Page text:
“So Why Isn’t Latin Shipped With the Framework?”

Lots of people ask this question, replacing Latin with their favorite language.  http://www.ethnologue.com/language_index.asp might give a hint as to the size of the general problem.  There are about 6800 known languages, in many more language/country combinations.

Latin in unique in a couple of respects, the most obvious seems to be that it’d be a neutral culture, but we always provide specific cultures.

Collecting data for cultures is a challenging task.  Since we can’t be experts in all languages, we often rely on other sources for our cultural and language data.  Often times personal, regional, geopolitical or other differences make it difficult or even impossible to find the “best” choices for a particular culture.  I’m glad that you chose Latin because in some senses its simpler and doesn’t have some of the geopolitical problems of other cultures.

So what we did do in Whidbey is provide the Custom Culture mechanism so that users can create cultures for their particular needs.  Languages and markets haven’t focused on can create cultures for their use, historians and librarians could create Latin or other cultures, businesses could create preferred cultures, and Trekkies could even make Klingon if they wanted.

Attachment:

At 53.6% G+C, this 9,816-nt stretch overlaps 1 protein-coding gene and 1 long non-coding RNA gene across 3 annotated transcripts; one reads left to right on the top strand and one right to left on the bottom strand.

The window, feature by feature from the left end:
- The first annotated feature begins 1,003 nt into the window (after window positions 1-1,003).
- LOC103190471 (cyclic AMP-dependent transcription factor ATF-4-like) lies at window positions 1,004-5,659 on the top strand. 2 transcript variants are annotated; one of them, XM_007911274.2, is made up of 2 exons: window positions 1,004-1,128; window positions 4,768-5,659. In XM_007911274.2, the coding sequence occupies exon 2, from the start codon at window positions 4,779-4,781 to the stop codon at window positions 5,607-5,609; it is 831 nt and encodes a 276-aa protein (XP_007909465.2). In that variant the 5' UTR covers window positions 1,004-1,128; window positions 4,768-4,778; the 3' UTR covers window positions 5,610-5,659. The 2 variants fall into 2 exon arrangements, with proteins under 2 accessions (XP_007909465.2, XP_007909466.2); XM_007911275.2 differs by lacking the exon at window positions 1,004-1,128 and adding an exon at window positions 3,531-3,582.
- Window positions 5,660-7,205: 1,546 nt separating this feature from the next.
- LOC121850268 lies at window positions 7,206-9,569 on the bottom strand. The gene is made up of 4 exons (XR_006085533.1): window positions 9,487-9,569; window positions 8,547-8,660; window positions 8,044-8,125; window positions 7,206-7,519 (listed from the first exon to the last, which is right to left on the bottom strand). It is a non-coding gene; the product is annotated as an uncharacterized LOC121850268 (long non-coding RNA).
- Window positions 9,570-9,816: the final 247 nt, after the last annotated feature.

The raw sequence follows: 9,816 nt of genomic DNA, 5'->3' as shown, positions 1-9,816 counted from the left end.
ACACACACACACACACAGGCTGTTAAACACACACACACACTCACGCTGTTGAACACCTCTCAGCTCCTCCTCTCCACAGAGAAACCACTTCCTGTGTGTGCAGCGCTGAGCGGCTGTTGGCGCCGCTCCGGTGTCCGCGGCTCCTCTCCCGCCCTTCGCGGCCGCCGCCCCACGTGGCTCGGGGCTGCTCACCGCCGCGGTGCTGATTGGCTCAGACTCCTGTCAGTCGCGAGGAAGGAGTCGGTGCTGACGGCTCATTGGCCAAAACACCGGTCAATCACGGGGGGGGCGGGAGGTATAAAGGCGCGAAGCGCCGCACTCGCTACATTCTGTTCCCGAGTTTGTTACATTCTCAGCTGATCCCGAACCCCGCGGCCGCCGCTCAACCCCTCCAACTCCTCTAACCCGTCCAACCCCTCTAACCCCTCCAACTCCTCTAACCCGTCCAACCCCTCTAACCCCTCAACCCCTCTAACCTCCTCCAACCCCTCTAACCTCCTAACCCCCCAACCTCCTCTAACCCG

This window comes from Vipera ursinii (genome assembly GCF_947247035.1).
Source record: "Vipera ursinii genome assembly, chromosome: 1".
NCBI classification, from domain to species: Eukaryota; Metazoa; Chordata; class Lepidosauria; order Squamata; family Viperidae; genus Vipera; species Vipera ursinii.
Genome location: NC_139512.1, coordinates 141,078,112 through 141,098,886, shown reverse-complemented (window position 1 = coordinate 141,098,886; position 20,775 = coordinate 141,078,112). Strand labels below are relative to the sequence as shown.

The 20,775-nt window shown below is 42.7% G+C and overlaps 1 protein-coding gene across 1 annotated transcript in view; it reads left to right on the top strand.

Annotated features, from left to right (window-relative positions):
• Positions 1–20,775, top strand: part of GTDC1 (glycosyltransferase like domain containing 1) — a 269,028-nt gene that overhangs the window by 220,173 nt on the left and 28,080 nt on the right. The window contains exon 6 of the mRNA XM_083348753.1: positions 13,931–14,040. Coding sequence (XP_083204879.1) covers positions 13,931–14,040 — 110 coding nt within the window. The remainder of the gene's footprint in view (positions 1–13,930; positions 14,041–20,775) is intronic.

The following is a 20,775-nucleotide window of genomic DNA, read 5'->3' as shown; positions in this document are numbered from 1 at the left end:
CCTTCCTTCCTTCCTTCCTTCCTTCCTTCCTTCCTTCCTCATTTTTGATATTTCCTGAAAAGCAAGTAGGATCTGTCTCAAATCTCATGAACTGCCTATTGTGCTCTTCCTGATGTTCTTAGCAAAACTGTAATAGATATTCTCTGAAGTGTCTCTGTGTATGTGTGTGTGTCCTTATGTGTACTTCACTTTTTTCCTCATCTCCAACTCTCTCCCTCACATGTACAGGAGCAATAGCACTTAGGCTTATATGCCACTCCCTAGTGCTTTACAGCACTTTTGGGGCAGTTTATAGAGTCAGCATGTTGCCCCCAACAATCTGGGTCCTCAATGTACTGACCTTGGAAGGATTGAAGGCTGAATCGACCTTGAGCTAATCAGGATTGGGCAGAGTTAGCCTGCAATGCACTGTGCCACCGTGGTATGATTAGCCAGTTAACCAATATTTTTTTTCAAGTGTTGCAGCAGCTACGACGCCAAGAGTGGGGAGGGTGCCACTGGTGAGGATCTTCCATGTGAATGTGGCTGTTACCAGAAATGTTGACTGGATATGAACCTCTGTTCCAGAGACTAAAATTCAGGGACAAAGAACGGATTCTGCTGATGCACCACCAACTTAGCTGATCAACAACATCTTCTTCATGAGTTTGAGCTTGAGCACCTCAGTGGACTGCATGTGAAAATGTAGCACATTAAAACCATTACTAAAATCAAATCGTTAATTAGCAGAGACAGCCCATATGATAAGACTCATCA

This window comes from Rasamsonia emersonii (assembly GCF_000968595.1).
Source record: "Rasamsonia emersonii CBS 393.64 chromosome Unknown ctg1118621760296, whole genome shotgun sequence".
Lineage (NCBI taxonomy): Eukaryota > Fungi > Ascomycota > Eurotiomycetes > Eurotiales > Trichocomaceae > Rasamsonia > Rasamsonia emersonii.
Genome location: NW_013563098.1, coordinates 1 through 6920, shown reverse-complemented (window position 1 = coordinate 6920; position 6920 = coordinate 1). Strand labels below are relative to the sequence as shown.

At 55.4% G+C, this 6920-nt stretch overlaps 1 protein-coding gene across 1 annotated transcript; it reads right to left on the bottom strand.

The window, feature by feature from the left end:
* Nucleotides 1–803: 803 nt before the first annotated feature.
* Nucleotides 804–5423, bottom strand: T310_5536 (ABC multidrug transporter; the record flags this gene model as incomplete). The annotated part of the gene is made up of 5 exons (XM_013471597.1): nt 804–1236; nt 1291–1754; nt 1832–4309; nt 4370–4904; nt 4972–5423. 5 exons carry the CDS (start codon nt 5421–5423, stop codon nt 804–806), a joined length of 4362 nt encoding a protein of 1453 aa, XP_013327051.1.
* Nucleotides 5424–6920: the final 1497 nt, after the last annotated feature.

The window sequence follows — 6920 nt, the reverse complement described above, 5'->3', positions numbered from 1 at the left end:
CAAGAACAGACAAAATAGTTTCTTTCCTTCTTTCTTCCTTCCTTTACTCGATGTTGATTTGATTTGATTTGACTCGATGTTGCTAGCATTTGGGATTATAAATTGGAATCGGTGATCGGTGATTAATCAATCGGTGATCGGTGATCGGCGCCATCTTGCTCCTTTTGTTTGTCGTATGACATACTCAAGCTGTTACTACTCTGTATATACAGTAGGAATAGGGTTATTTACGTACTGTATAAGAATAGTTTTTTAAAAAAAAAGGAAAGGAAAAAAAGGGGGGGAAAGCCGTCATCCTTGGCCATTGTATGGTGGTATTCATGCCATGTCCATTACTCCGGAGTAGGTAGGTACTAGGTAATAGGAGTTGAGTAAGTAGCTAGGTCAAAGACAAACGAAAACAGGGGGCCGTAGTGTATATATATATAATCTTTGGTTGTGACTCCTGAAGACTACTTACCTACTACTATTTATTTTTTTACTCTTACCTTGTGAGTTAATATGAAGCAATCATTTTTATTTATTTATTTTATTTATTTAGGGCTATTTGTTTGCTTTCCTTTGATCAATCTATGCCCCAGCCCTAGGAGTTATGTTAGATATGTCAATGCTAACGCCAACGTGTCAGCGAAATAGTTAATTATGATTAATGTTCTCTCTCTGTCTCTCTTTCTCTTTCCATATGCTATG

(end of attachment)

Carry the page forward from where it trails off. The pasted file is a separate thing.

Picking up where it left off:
For many of the 6800 languages, good cases for supporting those cultures could be made.  I can think of several interesting reasons to support Latin.  However it is logistically impossible for Microsoft to provide data for all of these and choosing is also quite difficult.  How can we explain to our customers that we chose Latin instead of their native language, and likewise how could we explain to you that we chose another language instead of Latin?

Since we cannot provide cultural data for everyone, we instead made it possible to use the custom cultures so that users can provide data for themselves.  I would hope that groups needing Latin would share the Latin culture they create, and that other users would share their data.  I wouldn’t be surprised if users created a place to exchange custom locales or if a company decided to market packages of Custom Cultures for specific needs.

Microsoft will continue to add and maintain locales, however many of them will remain difficult and we will continue to have limited resources to assign to this problem.  Custom Cultures do provide our users with a way to create the data sets that they need, and we hope that people will use them to solve this kind of problem.

Comments (2)

  1. Cool!

    How do I do it?

    And is it possible to to in the native world too?